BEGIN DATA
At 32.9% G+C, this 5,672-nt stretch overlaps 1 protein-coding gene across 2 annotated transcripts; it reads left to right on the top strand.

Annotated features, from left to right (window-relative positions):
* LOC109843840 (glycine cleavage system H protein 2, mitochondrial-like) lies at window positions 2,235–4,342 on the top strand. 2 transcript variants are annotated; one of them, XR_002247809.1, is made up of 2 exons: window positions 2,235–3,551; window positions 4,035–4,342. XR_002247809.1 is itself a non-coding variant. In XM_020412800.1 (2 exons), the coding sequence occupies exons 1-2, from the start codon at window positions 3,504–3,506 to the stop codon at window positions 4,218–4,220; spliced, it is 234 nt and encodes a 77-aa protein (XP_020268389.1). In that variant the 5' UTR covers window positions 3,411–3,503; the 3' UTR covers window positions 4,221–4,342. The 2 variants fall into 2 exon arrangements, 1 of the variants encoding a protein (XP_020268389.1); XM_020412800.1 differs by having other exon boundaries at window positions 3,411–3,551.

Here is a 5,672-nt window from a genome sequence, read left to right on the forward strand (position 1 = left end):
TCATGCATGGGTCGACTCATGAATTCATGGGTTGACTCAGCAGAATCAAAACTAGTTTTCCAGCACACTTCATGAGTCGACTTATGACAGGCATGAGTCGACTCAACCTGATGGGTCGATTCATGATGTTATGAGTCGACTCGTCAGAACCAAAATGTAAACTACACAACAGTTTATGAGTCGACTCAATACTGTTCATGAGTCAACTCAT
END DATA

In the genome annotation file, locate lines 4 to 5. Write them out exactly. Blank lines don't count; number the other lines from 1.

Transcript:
Here is a 5,672-nt window from a genome sequence, read left to right on the forward strand (position 1 = left end):
TCATGCATGGGTCGACTCATGAATTCATGGGTTGACTCAGCAGAATCAAAACTAGTTTTCCAGCACACTTCATGAGTCGACTTATGACAGGCATGAGTCGACTCAACCTGATGGGTCGATTCATGATGTTATGAGTCGACTCGTCAGAACCAAAATGTAAACTACACAACAGTTTATGAGTCGACTCAATACTGTTCATGAGTCAACTCAT